Why regularly driving long distances in an electric car is a cinch


We spoke to mobile electric car servicing expert and YouTuber James Coates to get the lowdown on everything you need to know if you often drive long distances in an electric car. 


Hi, James, thanks for speaking to us. How many miles a day do you tend to drive, and how does it work for you? 

I cover a LOT of miles – rarely less than 250 a day. I got a brand new MG5 electric estate car about 11 months ago, and it’s already done 52,000 miles. I’m a director at Cleevely EV Mobile Services so my job sees me visiting customers the length and breadth of the country – from north of Inverness to Oban, right down to Devon and Cornwall, and everywhere in-between. And I live in Leicestershire. 

Most people don’t drive anything like as much as I do on a regular basis. But if people do drive more than average, they don’t need to worry about going electric, as long as they bear a few things in mind. 

Oh yes – like what?

First, I’d say to make sure to choose the right car. It’s got to have a decent range. My MG5, for example, can go around 220 to 250 miles on a single charge, depending on the weather and how much weight it’s carrying. So I charge overnight and leave home with a full charge. I have to admit – it’s a little different for me, as I tend to be visiting customers who have an electric car charger. So while I work on their cars, I often plug in for a while. 

But there are plenty of chargers out there, particularly on the main routes. And that brings me to my next point – make sure you understand the charging network. It’s also important to use the right charging provider – both because of reliability and price. I love InstaVolt as it has a brilliant app and is really reliable. 

James Coates

Anything else that’s a good idea to keep in mind?

Yes – try to get completely in tune with your car’s capabilities, in all weathers. Lots of people stop and charge when they’re on 40% charge. There’s no need. It’s daft. Just make sure on long journeys you know where there’s one charger that would work for you, and one backup just in case. 

I’d also say that if, for example, you tow a caravan to the South of France once a year, don’t let one trip dictate the car you drive all year round. Instead, think about what you actually need in your daily life.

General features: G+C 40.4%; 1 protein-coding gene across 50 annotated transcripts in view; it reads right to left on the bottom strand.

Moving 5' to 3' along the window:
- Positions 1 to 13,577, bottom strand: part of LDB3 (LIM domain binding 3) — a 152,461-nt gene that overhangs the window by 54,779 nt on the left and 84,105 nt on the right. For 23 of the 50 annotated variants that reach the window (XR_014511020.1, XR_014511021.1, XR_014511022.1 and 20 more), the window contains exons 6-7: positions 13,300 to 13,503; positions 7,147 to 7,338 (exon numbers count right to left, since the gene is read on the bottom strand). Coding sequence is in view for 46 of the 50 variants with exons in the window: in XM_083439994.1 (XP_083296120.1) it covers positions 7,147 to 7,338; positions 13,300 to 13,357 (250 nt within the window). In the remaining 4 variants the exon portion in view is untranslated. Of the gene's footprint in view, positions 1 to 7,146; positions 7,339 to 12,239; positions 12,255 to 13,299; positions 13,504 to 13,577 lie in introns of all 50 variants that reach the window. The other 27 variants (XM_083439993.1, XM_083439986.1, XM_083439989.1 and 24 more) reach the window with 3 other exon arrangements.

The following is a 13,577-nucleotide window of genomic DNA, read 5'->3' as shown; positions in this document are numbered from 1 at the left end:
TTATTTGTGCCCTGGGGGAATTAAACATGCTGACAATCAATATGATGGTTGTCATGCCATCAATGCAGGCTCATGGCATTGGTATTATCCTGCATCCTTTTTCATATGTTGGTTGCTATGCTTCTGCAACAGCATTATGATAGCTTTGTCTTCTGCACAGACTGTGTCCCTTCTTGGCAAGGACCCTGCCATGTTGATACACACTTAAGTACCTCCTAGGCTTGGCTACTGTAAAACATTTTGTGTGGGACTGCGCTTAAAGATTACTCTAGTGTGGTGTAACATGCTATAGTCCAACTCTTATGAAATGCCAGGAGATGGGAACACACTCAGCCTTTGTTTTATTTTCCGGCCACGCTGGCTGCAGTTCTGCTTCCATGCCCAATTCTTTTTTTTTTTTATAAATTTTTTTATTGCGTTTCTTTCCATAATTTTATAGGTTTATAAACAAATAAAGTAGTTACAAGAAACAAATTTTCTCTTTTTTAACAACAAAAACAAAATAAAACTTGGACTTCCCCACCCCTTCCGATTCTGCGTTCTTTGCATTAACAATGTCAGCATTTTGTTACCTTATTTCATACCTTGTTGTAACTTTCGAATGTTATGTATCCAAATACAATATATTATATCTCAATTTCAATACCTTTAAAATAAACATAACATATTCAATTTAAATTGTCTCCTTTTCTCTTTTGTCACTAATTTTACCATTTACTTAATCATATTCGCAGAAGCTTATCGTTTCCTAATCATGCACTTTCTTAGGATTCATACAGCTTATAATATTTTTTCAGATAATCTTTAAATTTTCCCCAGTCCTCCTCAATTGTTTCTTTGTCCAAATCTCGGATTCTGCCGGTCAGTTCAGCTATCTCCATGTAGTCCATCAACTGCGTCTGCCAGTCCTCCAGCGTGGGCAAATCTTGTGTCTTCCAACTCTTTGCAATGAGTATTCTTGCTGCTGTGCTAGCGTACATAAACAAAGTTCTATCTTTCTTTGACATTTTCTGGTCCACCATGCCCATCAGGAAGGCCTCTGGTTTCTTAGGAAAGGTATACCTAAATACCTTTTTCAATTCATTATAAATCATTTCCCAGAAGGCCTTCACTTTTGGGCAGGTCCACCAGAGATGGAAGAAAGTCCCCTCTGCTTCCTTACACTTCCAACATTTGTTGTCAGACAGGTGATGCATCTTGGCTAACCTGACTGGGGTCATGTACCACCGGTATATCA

What if you don’t have a home charger – is it still a goer?

If you don’t have a home charger and you regularly drive a long way, it’s definitely trickier. But again, it’s all part of being in tune with what your car can do, and getting into a routine that works for you. For example, instead of hanging around waiting for a charge, use that time. Plan it in, and check emails, get some lunch or go to the gym. Then it doesn’t feel like wasted time. 

Do you have any final tips for those thinking of taking the plunge?

If you want real, honest, up-to-date advice, ask other electric car owners. The community is amazing – everyone’s so eager to help. That’s why my wife Kate and I set up our YouTube channel, The EV Team, to help get others on board. I’d also say get on Twitter. There’s a really active, helpful electric car community there where you can get involved and find out everything you could ever want to know.  

Basically, don’t let the fact you drive a lot stop you from switching to electric. In fact, I’d say it was even more of a reason to make the switch. Partly as electric cars are such a pleasure to drive – smooth, quiet, nippy. And also because of the cost savings on diesel or petrol. Both of those are even more important when you regularly cover a lot of miles.  

James worked as a mechanic at Williams Advanced Engineering, then moved to Jaguar Landrover as a specialist in electric power trains before becoming a director at Cleevely EV Mobile Services. He drives the length and breadth of the country to service electric cars and vans at customers’ homes. James also has a YouTube channel with his wife Kate, where they review the latest electric car models and how they work for family life.